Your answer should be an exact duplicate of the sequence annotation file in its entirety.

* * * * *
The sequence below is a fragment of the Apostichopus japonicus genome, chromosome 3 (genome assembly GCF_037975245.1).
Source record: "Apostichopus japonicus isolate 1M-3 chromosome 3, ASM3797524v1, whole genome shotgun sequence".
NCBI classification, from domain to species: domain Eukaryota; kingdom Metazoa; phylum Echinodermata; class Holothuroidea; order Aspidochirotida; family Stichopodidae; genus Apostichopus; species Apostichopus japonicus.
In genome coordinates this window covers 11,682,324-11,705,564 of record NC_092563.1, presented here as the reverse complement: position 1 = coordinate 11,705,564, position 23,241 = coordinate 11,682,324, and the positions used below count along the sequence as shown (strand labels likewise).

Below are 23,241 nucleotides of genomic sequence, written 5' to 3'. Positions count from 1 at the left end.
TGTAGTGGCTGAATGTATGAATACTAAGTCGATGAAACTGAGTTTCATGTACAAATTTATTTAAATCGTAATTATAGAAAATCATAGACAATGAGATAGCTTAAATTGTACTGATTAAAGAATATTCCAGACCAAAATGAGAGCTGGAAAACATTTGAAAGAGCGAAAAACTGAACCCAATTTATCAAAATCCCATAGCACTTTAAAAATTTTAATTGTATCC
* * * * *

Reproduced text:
The sequence below is a fragment of the Apostichopus japonicus genome, chromosome 3 (genome assembly GCF_037975245.1).
Source record: "Apostichopus japonicus isolate 1M-3 chromosome 3, ASM3797524v1, whole genome shotgun sequence".
NCBI classification, from domain to species: domain Eukaryota; kingdom Metazoa; phylum Echinodermata; class Holothuroidea; order Aspidochirotida; family Stichopodidae; genus Apostichopus; species Apostichopus japonicus.
In genome coordinates this window covers 11,682,324-11,705,564 of record NC_092563.1, presented here as the reverse complement: position 1 = coordinate 11,705,564, position 23,241 = coordinate 11,682,324, and the positions used below count along the sequence as shown (strand labels likewise).

Below are 23,241 nucleotides of genomic sequence, written 5' to 3'. Positions count from 1 at the left end.
TGTAGTGGCTGAATGTATGAATACTAAGTCGATGAAACTGAGTTTCATGTACAAATTTATTTAAATCGTAATTATAGAAAATCATAGACAATGAGATAGCTTAAATTGTACTGATTAAAGAATATTCCAGACCAAAATGAGAGCTGGAAAACATTTGAAAGAGCGAAAAACTGAACCCAATTTATCAAAATCCCATAGCACTTTAAAAATTTTAATTGTATCC